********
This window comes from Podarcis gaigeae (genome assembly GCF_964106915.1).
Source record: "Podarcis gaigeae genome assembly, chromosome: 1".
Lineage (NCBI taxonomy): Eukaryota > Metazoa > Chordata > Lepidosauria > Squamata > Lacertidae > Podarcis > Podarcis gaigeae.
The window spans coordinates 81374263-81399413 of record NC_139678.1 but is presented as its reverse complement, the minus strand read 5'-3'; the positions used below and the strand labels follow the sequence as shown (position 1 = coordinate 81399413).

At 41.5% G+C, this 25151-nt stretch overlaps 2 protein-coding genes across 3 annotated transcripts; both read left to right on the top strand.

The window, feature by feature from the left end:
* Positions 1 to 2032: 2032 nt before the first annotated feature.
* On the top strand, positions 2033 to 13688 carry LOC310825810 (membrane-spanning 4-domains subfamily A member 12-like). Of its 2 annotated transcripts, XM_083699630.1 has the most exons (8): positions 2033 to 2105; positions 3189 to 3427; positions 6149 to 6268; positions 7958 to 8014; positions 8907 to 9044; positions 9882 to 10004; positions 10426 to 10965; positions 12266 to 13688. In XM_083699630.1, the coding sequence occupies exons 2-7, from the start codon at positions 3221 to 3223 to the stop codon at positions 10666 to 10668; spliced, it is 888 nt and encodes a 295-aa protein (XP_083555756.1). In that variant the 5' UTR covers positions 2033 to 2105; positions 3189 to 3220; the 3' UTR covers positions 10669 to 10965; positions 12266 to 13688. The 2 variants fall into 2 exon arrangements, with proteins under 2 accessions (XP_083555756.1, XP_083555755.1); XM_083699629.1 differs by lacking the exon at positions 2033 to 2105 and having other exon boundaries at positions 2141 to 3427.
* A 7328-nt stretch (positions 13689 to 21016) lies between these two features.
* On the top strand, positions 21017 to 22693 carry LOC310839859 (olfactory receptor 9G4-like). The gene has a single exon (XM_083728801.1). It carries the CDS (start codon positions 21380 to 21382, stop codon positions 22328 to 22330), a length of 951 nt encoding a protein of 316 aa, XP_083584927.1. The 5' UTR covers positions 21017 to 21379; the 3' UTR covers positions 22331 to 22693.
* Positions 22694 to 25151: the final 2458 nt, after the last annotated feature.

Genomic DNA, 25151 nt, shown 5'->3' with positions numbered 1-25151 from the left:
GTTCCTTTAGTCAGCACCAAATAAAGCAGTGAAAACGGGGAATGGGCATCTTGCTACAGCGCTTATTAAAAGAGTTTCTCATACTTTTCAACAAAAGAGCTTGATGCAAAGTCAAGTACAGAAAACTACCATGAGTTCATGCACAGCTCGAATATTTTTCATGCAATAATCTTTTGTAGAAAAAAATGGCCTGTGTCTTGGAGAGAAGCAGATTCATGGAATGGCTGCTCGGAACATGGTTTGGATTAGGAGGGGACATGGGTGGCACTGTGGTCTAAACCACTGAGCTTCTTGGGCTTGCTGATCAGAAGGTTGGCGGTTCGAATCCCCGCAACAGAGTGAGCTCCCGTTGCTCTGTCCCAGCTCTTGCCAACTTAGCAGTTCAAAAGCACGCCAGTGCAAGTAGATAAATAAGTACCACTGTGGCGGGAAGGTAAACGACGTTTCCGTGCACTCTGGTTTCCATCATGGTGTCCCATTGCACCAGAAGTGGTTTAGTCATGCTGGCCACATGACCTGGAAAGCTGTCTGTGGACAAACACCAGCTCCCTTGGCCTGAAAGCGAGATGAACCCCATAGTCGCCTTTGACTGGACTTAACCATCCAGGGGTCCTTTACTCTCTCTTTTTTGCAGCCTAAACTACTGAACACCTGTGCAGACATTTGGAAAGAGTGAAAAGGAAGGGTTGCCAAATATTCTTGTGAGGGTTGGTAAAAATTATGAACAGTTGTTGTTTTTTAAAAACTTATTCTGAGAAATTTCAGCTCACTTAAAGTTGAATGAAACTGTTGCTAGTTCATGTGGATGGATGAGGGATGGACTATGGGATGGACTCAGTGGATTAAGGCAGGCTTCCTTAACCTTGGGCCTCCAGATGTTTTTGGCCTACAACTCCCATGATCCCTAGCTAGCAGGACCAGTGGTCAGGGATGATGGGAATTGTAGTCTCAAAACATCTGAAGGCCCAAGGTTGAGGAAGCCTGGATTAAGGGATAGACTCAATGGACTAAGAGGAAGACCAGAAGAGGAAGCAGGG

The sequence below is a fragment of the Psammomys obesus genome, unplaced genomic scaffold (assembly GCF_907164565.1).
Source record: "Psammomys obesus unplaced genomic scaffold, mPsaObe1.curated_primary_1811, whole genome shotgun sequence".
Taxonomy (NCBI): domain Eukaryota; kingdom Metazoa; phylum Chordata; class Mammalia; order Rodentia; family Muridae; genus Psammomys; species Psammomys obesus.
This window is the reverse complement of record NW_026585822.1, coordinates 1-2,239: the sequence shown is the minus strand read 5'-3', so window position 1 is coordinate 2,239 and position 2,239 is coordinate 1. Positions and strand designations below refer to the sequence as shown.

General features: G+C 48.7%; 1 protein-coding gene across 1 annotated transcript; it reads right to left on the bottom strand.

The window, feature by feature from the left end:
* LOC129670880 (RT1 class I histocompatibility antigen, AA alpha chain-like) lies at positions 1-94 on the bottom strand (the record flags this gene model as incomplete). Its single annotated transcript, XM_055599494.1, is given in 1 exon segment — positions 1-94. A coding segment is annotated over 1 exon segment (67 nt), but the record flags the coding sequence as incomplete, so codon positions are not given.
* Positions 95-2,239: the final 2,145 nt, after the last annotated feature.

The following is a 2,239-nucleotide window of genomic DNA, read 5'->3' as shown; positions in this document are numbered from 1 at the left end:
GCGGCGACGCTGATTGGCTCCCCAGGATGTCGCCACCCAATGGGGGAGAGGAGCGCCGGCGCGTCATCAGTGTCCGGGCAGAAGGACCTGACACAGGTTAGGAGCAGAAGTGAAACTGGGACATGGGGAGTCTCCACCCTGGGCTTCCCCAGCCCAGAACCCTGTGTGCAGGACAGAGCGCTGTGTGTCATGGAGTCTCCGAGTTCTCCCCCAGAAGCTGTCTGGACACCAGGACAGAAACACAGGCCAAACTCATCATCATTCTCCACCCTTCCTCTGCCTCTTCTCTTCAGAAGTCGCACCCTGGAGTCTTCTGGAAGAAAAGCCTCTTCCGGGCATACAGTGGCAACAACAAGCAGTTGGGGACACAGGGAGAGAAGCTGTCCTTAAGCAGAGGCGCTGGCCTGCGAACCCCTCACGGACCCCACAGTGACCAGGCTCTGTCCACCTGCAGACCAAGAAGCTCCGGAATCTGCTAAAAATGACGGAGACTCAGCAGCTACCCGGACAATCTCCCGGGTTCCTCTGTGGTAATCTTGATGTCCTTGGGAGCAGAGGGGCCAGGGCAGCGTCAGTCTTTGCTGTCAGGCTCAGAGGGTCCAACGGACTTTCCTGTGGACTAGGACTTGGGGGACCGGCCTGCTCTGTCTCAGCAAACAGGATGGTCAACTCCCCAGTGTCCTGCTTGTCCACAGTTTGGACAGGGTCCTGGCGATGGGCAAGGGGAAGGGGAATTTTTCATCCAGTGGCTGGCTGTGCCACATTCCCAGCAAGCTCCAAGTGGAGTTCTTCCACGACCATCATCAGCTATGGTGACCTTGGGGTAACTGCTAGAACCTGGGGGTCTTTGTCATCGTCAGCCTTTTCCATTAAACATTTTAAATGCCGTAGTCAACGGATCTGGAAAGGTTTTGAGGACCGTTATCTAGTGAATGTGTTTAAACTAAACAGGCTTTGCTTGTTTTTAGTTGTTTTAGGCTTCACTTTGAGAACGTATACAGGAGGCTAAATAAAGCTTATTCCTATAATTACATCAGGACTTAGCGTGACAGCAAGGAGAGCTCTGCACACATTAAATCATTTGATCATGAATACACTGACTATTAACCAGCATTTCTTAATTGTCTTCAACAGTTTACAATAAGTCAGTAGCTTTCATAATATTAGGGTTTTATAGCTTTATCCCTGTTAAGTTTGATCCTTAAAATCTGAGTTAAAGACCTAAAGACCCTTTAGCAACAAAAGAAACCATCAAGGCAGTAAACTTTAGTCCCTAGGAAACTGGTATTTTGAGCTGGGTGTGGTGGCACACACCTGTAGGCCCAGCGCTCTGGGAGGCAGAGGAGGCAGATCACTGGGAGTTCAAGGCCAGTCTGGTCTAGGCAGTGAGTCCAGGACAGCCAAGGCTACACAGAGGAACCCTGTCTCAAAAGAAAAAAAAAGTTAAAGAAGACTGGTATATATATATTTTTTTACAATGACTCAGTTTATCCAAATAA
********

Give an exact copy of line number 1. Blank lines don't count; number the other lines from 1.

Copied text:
This window comes from Podarcis gaigeae (genome assembly GCF_964106915.1).